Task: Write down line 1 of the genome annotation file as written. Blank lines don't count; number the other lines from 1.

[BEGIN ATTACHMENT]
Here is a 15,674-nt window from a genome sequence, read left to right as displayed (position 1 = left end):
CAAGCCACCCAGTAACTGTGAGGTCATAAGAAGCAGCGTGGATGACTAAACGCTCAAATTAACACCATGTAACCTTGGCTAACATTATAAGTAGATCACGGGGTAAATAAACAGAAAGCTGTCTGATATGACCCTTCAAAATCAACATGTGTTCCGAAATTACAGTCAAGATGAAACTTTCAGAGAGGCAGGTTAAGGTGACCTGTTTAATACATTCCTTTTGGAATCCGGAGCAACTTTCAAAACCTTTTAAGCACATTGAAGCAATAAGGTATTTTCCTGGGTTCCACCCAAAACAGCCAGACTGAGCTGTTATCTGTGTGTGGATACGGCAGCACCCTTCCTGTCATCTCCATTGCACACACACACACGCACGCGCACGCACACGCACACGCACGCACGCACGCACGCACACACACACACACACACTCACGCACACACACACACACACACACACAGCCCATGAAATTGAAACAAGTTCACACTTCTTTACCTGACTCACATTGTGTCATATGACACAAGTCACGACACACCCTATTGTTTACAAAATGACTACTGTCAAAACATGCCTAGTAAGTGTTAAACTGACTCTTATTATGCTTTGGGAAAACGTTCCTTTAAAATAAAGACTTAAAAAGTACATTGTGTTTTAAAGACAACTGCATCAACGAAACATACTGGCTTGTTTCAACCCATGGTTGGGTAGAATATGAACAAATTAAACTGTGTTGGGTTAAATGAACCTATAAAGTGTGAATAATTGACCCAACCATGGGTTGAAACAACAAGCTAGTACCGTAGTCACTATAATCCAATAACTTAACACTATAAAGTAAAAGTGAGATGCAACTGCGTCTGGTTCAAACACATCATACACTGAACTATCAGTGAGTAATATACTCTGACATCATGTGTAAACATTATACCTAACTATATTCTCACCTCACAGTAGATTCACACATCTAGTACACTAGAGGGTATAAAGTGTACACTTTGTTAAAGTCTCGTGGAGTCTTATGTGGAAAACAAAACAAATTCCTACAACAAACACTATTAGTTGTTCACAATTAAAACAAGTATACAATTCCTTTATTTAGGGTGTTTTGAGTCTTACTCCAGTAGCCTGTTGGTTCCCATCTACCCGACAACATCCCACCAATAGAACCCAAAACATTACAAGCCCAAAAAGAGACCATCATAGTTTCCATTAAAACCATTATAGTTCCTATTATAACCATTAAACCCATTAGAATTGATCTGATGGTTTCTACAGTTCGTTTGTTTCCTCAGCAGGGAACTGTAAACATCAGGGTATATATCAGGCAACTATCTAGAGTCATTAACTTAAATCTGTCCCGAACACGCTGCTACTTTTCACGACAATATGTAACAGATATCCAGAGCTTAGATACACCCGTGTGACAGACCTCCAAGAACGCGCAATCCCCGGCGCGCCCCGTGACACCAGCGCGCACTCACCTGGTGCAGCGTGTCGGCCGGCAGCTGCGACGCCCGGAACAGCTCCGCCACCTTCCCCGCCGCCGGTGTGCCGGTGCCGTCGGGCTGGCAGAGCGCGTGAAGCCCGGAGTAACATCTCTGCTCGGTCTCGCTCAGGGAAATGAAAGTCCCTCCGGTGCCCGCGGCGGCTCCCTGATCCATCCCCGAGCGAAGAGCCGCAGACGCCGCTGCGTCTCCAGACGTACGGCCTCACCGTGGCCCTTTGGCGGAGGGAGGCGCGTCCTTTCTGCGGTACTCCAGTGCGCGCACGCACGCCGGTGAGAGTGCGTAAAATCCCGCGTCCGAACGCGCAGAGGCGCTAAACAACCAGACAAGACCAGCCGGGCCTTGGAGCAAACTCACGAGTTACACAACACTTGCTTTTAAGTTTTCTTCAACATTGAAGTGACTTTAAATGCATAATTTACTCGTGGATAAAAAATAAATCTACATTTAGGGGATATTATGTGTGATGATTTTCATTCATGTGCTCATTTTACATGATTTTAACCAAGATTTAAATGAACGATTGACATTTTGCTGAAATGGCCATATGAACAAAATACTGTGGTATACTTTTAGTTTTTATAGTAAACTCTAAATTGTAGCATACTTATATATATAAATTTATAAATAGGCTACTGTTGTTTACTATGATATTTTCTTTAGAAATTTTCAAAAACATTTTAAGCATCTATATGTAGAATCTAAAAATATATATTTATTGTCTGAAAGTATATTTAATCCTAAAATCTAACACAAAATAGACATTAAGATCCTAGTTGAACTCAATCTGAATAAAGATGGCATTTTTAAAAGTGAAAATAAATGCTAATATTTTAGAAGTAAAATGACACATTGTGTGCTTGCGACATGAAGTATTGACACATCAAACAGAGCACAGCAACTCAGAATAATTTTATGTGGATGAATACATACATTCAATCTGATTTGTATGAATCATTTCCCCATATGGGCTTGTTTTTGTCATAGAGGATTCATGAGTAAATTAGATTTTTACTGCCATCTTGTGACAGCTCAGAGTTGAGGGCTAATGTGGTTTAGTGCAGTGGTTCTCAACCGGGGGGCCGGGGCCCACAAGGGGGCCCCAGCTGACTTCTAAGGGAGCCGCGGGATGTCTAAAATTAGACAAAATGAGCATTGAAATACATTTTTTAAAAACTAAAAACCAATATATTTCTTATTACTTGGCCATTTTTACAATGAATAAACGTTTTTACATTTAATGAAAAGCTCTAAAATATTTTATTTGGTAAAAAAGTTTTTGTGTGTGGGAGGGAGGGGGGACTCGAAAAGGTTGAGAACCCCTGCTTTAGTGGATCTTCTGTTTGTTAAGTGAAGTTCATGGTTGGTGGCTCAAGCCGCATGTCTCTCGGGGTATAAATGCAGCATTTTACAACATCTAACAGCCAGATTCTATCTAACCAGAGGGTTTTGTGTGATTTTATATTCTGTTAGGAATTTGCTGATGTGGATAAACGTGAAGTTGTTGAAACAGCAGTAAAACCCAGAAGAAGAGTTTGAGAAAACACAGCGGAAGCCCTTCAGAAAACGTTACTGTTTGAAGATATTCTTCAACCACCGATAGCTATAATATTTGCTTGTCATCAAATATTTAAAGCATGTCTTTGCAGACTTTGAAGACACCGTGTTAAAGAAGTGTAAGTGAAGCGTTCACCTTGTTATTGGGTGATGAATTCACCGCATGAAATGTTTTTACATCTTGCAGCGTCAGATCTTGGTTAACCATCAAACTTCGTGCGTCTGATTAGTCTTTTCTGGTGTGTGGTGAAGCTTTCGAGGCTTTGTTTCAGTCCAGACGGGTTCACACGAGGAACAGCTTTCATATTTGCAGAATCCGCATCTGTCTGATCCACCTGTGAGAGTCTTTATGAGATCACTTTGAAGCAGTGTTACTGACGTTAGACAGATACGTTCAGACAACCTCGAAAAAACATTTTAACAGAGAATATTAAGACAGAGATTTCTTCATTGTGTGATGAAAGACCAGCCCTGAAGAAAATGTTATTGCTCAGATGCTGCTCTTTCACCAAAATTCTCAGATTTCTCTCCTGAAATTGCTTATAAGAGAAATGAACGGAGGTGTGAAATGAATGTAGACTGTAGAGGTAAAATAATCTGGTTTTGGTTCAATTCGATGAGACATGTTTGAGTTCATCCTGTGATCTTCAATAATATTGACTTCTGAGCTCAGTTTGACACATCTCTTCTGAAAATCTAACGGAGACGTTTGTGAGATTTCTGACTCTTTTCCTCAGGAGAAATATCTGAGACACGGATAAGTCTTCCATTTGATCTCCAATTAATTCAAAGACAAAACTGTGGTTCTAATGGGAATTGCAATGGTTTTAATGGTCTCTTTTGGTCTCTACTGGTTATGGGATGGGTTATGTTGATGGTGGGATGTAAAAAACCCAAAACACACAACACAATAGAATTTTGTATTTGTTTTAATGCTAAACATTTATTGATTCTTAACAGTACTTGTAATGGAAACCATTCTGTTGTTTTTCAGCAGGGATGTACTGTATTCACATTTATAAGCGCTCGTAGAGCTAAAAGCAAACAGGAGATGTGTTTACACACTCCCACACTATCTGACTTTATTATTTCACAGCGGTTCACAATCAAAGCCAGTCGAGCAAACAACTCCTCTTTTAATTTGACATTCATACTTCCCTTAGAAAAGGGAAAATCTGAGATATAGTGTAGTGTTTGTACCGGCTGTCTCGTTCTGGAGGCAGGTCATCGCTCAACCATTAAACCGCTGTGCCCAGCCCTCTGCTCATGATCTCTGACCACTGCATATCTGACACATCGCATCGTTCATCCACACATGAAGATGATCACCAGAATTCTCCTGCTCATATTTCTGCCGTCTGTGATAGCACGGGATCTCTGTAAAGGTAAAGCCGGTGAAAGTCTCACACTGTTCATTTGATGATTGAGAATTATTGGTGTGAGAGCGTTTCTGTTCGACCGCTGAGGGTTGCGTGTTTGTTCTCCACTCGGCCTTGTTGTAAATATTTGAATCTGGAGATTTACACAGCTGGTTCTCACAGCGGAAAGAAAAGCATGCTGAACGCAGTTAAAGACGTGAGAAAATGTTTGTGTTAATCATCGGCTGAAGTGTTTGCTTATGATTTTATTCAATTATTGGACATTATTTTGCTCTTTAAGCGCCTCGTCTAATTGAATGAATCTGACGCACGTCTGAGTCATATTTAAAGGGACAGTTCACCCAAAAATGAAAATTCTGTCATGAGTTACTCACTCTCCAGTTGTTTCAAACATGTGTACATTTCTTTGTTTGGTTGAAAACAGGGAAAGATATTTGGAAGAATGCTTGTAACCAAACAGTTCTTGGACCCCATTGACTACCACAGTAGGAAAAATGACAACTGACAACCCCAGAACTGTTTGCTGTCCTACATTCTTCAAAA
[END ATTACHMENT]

Here is a 15,674-nt window from a genome sequence, read left to right as displayed (position 1 = left end):